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The top U.N. court rejects Nicaragua’s request for Germany to halt aid to Israel

The top U.N. court rejects Nicaragua’s request for Germany to halt aid to Israel


The top U.N. court rejected on Tuesday a request by Nicaragua to order Germany to halt military and other aid to Israel and renew funding to the U.N. aid agency in Gaza.

The International Court of Justice said that legal conditions for making such an order weren’t met and rejected the request in a 15-1 vote.

“Based on the factual information and legal arguments presented by the parties, the court concludes that, as present, the circumstances are not such as to require the exercise of its power … to indicate provisional measures,” said Nawaf Salam, the court’s president.

However, the 16-judge panel declined to throw out the case altogether, meaning it will continue to be heard at the court.

Salam said that the court “remains deeply concerned about the catastrophic living conditions of the Palestinians in the Gaza Strip, in particular in view of the prolonged and widespread deprivation of food and other basic necessities to which they have been subjected.”

The reading of the decision lasted less than 20 minutes.

Germany argued at hearings in the case that it has barely exported any weapons to Israel since the offensive against Gaza started following the deadly incursion into southern Israel by Hamas militants on Oct. 7.

Nicaragua, a longstanding ally of the Palestinians, alleges that Germany is enabling genocide by sending arms and other support to Israel. Tuesday’s ruling by the International Court of Justice is only about preliminary orders in the case that will likely take years to resolve. Germany rejects the allegations.

Israel, which isn’t a party to the case between Nicaragua and Germany, strongly denies that its assault on Gaza amounts to acts of genocide, and insists that it’s acting in self-defense.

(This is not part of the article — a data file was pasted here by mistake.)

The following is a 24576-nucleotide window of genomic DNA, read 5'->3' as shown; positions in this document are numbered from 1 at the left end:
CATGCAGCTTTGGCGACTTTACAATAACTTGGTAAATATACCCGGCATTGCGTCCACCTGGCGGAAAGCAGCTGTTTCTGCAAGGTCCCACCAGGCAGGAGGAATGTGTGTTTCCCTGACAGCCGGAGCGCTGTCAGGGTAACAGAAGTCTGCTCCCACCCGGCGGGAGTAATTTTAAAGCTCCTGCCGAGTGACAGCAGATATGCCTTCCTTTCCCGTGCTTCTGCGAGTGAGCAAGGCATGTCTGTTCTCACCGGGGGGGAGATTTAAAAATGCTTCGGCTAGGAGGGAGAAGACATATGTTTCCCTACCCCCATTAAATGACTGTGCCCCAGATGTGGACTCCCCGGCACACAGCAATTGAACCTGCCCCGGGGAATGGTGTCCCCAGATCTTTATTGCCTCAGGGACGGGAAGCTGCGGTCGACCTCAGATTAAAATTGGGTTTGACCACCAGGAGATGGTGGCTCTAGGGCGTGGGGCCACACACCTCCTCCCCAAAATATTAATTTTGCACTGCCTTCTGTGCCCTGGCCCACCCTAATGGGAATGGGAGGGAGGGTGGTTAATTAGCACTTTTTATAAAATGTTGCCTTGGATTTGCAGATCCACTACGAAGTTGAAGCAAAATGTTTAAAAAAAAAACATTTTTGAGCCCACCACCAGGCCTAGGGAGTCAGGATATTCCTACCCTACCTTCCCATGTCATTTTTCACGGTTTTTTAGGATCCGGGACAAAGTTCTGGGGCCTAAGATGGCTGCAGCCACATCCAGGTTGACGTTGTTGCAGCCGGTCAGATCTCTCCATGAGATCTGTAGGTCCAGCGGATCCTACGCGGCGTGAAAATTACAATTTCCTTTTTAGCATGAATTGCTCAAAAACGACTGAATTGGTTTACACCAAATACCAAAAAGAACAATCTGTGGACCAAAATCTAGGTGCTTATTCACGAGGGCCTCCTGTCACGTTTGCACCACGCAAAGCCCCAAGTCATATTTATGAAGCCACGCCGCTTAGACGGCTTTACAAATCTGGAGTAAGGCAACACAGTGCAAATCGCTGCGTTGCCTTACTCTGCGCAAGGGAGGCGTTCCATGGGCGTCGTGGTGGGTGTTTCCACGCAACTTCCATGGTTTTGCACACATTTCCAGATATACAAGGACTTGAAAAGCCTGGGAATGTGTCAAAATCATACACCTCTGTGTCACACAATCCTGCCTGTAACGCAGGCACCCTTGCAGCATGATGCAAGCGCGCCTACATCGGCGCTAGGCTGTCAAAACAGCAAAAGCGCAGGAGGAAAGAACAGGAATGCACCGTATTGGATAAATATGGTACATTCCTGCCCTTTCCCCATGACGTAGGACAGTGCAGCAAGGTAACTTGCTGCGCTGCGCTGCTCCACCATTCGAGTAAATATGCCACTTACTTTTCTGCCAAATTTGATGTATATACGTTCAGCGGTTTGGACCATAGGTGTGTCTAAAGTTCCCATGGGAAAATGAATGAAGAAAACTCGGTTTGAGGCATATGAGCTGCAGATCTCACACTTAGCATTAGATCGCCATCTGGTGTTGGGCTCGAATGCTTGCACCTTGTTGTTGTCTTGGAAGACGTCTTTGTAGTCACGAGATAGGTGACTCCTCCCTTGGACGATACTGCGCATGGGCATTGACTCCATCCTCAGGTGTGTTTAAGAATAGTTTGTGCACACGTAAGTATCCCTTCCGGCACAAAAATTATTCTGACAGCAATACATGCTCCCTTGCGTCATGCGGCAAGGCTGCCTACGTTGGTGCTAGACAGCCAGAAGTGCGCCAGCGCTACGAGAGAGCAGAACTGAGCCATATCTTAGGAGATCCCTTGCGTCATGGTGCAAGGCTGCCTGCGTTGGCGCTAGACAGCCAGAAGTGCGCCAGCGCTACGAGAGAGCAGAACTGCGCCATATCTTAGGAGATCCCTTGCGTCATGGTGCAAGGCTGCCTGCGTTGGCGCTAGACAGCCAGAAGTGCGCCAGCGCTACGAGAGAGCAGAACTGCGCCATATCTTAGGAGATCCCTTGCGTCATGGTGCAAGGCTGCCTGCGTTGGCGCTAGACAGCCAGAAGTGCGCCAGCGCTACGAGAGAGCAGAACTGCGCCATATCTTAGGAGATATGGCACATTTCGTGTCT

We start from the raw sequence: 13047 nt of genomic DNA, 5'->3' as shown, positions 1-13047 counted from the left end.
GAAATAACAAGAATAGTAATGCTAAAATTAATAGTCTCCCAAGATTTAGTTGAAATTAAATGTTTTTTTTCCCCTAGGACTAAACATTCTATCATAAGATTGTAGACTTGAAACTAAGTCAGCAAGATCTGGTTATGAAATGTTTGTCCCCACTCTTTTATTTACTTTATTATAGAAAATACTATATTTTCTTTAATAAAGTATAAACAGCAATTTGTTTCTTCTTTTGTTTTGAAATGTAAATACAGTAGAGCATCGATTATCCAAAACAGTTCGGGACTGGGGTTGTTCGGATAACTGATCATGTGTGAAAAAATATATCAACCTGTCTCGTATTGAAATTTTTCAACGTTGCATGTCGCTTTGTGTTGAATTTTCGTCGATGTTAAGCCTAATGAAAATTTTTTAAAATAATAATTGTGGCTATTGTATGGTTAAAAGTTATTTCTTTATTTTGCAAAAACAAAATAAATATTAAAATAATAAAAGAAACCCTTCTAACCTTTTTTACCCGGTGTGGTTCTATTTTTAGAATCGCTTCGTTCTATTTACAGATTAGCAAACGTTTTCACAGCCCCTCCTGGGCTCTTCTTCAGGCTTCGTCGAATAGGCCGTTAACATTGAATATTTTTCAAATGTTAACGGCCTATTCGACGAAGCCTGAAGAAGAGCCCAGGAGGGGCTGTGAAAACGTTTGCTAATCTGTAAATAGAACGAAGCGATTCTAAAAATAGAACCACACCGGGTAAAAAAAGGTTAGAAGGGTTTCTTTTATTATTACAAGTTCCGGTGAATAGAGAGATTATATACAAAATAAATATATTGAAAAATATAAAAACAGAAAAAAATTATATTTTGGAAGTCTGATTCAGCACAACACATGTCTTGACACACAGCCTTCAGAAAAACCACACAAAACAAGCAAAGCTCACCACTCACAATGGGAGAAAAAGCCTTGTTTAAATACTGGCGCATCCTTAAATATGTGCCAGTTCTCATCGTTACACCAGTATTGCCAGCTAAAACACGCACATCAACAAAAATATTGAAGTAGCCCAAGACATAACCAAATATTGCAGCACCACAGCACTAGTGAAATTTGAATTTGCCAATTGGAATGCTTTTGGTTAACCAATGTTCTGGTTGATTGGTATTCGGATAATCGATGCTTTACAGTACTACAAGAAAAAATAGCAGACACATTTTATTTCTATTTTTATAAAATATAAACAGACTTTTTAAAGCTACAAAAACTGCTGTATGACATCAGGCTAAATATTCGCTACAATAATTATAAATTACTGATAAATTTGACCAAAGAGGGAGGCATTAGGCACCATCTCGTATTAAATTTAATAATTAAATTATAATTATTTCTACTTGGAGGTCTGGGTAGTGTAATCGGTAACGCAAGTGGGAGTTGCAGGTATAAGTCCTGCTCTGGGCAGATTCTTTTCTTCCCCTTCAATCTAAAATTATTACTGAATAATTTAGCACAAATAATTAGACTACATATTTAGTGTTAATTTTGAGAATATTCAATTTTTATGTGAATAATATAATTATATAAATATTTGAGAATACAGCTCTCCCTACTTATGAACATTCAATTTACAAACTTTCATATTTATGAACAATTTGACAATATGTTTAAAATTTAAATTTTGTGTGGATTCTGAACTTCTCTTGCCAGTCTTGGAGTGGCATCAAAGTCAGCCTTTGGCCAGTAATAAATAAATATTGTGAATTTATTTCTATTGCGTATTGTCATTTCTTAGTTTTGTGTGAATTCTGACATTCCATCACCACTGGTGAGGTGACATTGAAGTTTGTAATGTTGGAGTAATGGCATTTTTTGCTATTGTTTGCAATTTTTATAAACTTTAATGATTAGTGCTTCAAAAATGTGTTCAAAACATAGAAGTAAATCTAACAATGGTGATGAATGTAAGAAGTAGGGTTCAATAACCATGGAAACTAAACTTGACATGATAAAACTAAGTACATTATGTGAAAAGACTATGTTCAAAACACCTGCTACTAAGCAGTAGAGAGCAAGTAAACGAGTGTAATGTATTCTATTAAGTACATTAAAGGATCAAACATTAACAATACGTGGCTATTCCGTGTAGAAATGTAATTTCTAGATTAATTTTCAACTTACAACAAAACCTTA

Nicaragua’s case is the latest legal bid by a country with historic ties to the Palestinian people to stop Israel’s offensive.

Late last year, South Africa accused Israel of genocide at the court. The cases come as Israel’s allies face growing calls to stop supplying it with weapons, and as some, including Germany, have grown more critical of the war.

On Monday, U.S. Secretary of State Antony Blinken said that Israel must still do more to increase the flow of humanitarian aid into the besieged Gaza Strip.

An aircraft airdrops humanitarian aid
An aircraft airdrops humanitarian aid over the northern Gaza Strip today. Abdel Kareem Hana / AP

At hearings early this month, Nicaragua’s ambassador to the Netherlands, Carlos Jos� Arg�ello G�mez, told the 16-judge panel that “Germany is failing to honor its own obligation to prevent genocide or to ensure respect of international humanitarian law.”

Nicaragua also wants Germany to reinstate direct funding to the U.N. aid agency in Gaza.

The head of Germany’s legal team, Tania von Uslar-Gleichen, said that Nicaragua’s claims “ have no basis in fact or law.”

Israel strongly denies that its assault on Gaza amounts to genocidal acts, saying it’s acting in self-defense after Hamas-led militants stormed into southern Israel on Oct. 7, killing around 1,200 people. Israeli legal adviser Tal Becker told judges at the court earlier this year in the case brought by South Africa that Israel is fighting a “war it did not start and did not want.”

Since Israel launched its offensive, more than 34,000 Palestinians have been killed in Gaza, according to the territory’s Health Ministry. Its toll doesn’t differentiate between civilians and combatants, but it has said women and children make up the majority of the dead.

Israel blames the high civilian death toll on Hamas because the militants fight in dense, residential areas. The military says it has killed more than 12,000 militants, without providing evidence.

Germany has been a staunch supporter of Israel for decades. Berlin, however, has gradually shifted its tone as civilian casualties in Gaza have soared, becoming increasingly critical of the humanitarian situation in Gaza and speaking out against a ground offensive in Rafah.

In the case brought by South Africa, the ICJ ordered Israel in January to do all it can to prevent death, destruction and acts of genocide in Gaza. In March, the court issued new provisional measures ordering Israel to take measures to improve the humanitarian situation in Gaza, where experts say a famine is imminent.

Meanwhile, a separate investigation by another international court — the International Criminal Court — is also worrying Israeli officials.

The ICC inquiry was launched in 2021 into possible war crimes committed by Israel and Palestinian militants going back to the 2014 Israel-Hamas war. The investigation is also looking at Israel’s construction of settlements in occupied territory that the Palestinians want for a future state. Israeli officials in recent days have expressed concern about possible arrest warrants upcoming in that case.



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